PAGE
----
DON PEDRO Even she; Leonato's Hero, your Hero, every man's Hero:
CLAUDIO Disloyal?
DON JOHN The word is too good to paint out her wickedness; I
could say she were worse: think you of a worse
title, and I will fit her to it. Wonder not till
further warrant: go but with me to-night, you shall
see her chamber-window entered, even the night
before her wedding-day: if you love her then,
to-morrow wed her; but it would better fit your honour
to change your mind.
CLAUDIO May this be so?
DON PEDRO I will not think it.
DON JOHN If you dare not trust that you see, confess not
that you know: if you will follow me, I will show
you enough; and when you have seen more and heard
more, proceed accordingly.
CLAUDIO If I see any thing to-night why I should not marry
her to-morrow in the congregation, where I should
wed, there will I shame her.
DON PEDRO And, as I wooed for thee to obtain her, I will join
with thee to disgrace her.
DON JOHN I will disparage her no farther till you are my
witnesses: bear it coldly but till midnight, and
let the issue show itself.
DON PEDRO O day untowardly turned!
CLAUDIO O mischief strangely thwarting!
DON JOHN O plague right well prevented! so will you say when
you have seen the sequel.
[Exeunt]

Scene III A street.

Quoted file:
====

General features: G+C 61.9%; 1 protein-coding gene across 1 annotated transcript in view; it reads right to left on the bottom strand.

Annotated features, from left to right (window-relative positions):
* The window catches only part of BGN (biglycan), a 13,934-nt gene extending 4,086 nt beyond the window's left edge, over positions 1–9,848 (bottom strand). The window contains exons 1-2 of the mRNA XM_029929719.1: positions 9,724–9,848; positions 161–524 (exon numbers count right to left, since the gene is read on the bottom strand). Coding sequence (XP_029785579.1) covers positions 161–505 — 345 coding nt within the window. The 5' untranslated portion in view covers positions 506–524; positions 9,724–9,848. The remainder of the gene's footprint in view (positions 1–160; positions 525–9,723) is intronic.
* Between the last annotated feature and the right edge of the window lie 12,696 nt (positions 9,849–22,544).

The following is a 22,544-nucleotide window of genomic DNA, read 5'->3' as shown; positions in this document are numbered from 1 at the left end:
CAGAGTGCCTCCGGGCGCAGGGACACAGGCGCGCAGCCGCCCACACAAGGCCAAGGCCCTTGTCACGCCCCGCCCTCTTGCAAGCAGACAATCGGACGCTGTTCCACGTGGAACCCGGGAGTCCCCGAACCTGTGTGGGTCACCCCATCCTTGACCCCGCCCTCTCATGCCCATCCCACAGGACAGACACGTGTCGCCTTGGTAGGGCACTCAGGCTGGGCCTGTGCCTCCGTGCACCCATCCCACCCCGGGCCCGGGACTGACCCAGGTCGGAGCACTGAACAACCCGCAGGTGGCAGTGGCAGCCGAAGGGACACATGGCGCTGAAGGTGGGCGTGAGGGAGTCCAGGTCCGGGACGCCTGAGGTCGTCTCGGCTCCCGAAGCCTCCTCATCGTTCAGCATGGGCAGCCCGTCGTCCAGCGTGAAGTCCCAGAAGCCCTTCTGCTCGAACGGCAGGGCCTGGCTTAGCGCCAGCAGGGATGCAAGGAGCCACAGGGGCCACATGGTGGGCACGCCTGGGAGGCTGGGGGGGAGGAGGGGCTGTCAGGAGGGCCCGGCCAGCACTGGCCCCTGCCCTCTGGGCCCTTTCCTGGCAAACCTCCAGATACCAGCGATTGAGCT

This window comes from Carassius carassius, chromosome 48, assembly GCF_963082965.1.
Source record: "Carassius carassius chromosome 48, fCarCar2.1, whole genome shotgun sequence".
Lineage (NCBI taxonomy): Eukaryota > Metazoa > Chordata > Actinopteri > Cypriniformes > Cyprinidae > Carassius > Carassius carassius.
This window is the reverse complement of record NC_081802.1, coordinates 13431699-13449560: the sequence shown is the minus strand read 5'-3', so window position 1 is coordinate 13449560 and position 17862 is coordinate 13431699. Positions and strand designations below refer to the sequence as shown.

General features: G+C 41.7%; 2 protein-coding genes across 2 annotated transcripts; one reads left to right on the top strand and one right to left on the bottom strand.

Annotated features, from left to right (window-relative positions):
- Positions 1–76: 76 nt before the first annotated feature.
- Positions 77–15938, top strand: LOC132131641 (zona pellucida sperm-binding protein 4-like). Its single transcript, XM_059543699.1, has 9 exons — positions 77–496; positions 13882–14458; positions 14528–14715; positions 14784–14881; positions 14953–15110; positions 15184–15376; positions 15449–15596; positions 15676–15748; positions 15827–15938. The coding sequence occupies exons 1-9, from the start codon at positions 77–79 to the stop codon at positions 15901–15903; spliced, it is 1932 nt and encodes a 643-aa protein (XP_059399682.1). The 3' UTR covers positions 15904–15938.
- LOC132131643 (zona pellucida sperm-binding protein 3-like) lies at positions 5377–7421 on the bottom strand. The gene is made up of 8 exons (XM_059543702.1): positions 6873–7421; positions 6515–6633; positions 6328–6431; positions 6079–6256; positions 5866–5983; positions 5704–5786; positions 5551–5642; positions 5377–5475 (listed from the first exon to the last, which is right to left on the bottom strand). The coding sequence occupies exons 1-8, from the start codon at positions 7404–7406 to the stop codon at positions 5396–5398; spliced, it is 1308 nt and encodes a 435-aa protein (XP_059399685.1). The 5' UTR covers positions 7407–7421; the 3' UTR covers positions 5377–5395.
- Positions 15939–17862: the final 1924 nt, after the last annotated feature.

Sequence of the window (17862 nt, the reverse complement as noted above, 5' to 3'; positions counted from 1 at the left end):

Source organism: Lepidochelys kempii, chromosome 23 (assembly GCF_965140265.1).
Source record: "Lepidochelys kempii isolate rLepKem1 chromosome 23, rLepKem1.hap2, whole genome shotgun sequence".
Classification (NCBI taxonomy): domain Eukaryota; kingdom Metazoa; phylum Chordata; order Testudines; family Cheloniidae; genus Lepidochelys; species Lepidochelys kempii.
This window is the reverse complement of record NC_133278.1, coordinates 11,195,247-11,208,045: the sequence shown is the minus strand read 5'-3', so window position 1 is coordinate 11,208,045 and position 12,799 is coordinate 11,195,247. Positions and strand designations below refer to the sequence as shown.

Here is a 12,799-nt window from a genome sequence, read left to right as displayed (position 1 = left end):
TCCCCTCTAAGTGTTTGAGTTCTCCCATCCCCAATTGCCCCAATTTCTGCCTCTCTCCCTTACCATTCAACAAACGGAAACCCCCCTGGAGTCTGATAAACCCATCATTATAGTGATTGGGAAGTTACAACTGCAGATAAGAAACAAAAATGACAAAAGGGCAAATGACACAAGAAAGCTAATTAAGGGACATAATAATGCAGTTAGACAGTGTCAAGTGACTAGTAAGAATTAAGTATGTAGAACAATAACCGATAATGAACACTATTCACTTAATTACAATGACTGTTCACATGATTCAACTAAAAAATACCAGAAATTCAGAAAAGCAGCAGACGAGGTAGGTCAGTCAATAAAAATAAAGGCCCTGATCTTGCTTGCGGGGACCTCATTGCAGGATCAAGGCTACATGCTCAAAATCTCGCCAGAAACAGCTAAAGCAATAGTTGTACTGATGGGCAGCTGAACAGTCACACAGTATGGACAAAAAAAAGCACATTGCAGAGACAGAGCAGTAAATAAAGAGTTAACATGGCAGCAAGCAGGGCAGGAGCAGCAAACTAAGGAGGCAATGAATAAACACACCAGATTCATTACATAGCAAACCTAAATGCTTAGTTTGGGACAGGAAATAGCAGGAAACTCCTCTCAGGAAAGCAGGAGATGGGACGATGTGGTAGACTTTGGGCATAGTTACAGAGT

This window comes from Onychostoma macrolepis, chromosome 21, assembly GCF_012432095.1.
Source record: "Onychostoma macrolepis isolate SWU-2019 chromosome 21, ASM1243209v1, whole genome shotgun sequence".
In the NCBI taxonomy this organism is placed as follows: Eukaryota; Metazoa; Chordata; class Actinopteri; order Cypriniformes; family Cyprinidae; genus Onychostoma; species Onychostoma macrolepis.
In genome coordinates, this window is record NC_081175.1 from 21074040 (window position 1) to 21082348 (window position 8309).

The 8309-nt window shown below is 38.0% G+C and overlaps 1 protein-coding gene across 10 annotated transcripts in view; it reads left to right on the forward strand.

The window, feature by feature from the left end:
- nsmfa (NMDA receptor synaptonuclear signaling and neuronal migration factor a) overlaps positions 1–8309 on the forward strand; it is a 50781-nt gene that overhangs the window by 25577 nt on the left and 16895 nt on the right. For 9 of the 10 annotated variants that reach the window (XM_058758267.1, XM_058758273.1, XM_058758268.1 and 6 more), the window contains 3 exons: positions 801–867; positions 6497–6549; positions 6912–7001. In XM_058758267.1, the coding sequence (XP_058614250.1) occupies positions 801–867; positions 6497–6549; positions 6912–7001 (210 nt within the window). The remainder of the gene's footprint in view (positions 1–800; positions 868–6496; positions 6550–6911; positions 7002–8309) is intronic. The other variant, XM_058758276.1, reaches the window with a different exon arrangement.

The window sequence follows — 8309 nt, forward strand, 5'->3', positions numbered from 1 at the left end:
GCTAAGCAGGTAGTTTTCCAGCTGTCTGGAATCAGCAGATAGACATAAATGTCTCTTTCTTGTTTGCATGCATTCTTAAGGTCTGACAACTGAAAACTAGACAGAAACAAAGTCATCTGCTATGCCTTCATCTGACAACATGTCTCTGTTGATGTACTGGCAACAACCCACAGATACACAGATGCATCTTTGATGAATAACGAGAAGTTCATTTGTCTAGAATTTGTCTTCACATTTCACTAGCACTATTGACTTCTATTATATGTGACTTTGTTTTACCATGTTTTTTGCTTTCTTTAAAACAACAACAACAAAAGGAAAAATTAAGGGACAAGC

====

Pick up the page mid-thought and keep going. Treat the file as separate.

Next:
[Enter DOGBERRY and VERGES with the Watch]
DOGBERRY Are you good men and true?
VERGES Yea, or else it were pity but they should suffer
salvation, body and soul.
DOGBERRY Nay, that were a punishment too good for them, if
they should have any allegiance in them, being
chosen for the prince's watch.
VERGES Well, give them their charge, neighbour Dogberry.
DOGBERRY First, who think you the most desertless man to be
constable?
First Watchman Hugh Otecake, sir, or George Seacole; for they can
write and read.
DOGBERRY Come hither, neighbour Seacole. God hath blessed
you with a good name: to be a well-favoured man is
the gift of fortune; but to write and read comes by nature.
Second Watchman Both which, master constable,--
DOGBERRY You have: I knew it would be your answer. Well,
for your favour, sir, why, give God thanks, and make
no boast of it; and for your writing and reading,
let that appear when there is no need of such
vanity. You are thought here to be the most
senseless and fit man for the constable of the
watch; therefore bear you the lantern. This is your
charge: you shall comprehend all vagrom men; you are
to bid any man stand, in the prince's name.
Second Watchman How if a' will not stand?
DOGBERRY Why, then, take no note of him, but let him go; and
presently call the rest of the watch together and
thank God you are rid of a knave.
VERGES If he will not stand when he is bidden, he is none
of the prince's subjects.
DOGBERRY True, and they are to meddle with none but the
prince's subjects. You shall also make no noise in
the streets; for, for the watch to babble and to
talk is most tolerable and not to be endured.
Watchman We will rather sleep than talk: we know what
belongs to a watch.
DOGBERRY Why, you speak like an ancient and most quiet
watchman; for I cannot see how sleeping should
offend: only, have a care that your bills be not
stolen. Well, you are to call at all the